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'On the Corner' or 'at the Corner'?

On the Corner or at the Corner?
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This week on Ask a Teacher, we answer a question from Jane in Taiwan about two similar prepositions. Here is the question:


Dear VOA, I’m writing to ask a question about the differences between “at the corner” and “on the corner.” Thanks for your help.

-Jane, Taiwan


Hello Jane,

We are happy to help.

Corners can be found in many spaces and places, inside and out. There are corners on boxes, for example, as well as on tables, in rooms, in parks and on streets. There are even corners on a piece of paper.

To answer your question today, I will focus on streets. When we are talking about the corner of a street, both “on” and “at” are used in American English. Listen to these two examples of how they might be used:

She is waiting at the corner.

The man stands on the corner every morning.

When the names of the streets are not included, the more common choice for many Americans seems to be “on.”

Now, let’s suppose you wanted to be more specific. If you specify the streets where someone or something is located, or where something happens, the preposition “at” is common. Listen to these examples:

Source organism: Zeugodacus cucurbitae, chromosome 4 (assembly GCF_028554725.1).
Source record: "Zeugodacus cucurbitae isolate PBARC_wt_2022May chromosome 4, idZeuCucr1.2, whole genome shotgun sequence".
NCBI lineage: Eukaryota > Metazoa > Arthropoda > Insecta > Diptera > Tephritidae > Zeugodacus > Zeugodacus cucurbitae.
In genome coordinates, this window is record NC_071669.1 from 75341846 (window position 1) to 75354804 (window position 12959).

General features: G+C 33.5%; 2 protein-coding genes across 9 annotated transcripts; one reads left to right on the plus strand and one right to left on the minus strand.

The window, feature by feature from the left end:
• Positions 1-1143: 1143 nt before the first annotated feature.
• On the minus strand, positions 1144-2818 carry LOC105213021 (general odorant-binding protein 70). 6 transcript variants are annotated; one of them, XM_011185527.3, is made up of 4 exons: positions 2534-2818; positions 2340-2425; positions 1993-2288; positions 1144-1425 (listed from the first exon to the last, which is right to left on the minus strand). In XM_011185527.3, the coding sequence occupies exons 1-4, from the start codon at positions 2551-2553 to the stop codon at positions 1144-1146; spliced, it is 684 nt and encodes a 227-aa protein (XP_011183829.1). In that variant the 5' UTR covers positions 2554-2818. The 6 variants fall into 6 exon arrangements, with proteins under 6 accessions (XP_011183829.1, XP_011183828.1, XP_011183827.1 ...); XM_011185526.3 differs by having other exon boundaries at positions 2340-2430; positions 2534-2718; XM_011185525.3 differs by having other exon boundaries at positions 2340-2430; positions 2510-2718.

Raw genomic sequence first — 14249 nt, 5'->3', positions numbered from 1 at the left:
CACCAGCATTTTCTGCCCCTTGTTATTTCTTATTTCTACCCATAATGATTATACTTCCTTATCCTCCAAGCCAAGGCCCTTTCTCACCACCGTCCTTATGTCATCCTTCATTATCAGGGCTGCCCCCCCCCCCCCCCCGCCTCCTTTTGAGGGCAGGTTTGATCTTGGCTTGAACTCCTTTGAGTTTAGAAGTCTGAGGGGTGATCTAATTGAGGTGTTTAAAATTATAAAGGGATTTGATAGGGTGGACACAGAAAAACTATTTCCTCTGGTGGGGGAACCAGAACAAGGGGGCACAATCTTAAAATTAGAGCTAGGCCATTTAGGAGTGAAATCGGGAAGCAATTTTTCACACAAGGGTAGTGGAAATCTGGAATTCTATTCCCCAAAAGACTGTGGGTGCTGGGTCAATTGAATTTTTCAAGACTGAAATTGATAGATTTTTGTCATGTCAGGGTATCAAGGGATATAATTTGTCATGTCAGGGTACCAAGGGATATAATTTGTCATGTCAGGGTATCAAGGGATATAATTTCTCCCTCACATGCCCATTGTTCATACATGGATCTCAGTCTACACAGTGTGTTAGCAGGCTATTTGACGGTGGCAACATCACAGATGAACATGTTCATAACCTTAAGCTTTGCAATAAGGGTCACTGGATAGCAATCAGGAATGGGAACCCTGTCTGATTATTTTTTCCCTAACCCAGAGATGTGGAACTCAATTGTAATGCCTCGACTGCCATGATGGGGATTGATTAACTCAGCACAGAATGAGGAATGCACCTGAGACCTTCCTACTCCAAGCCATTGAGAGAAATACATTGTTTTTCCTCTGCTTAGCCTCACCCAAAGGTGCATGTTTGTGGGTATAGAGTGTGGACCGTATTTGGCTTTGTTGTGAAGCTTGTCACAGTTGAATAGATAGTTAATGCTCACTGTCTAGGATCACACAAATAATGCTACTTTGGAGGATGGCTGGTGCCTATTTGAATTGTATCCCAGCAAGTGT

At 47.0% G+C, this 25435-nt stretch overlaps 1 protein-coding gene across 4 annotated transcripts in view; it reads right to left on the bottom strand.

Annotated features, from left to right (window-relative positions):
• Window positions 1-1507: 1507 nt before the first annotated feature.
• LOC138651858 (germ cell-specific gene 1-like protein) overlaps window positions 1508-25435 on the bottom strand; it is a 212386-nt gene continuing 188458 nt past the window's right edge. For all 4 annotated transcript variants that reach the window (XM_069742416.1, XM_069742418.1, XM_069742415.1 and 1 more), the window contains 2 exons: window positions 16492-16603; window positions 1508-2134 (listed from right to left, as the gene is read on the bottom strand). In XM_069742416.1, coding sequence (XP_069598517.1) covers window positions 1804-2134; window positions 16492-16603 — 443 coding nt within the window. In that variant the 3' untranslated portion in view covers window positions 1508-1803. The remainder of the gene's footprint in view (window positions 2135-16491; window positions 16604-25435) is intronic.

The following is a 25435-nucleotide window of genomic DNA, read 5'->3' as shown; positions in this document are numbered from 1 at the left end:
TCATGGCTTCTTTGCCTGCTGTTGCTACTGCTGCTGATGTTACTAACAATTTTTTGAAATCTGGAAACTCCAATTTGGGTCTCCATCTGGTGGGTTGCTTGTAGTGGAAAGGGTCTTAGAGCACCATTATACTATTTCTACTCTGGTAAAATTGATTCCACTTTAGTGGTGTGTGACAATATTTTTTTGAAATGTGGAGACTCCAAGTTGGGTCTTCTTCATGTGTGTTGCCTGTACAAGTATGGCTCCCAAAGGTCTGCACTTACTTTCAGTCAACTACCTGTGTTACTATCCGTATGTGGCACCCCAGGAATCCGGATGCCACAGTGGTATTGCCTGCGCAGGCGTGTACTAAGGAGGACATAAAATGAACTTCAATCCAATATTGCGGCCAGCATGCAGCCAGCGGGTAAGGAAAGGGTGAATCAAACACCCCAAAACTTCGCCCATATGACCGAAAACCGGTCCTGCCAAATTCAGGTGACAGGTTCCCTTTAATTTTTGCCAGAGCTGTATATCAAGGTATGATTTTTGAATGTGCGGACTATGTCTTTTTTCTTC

Let’s meet at the corner of Pike Street and East Broadway.

A bridge collapsed at the corner of Kenilworth Avenue and Polk Street Northeast.

The word “on” would also be acceptable both examples. But in the second example, it could mean that a bridge above the street corner collapsed onto it.

However, in general, American English speakers use either preposition when discussing street corners. For many people, this is often just a matter of personal choice.

And that's Ask a Teacher for this week. I'm Alice Bryant.

Alice Bryant wrote this lesson for Learning English. Mario Ritter, Jr. was the editor.

What question do you have about American English? Send us an email at


Words in This Story

corner – n. a point where two lines, edges or sides meet; a place where two streets meet

focus – v. to direct one’s attention to something

specific – adj. relating to a particular person or situation

locate – v. to find the place or position of someone or something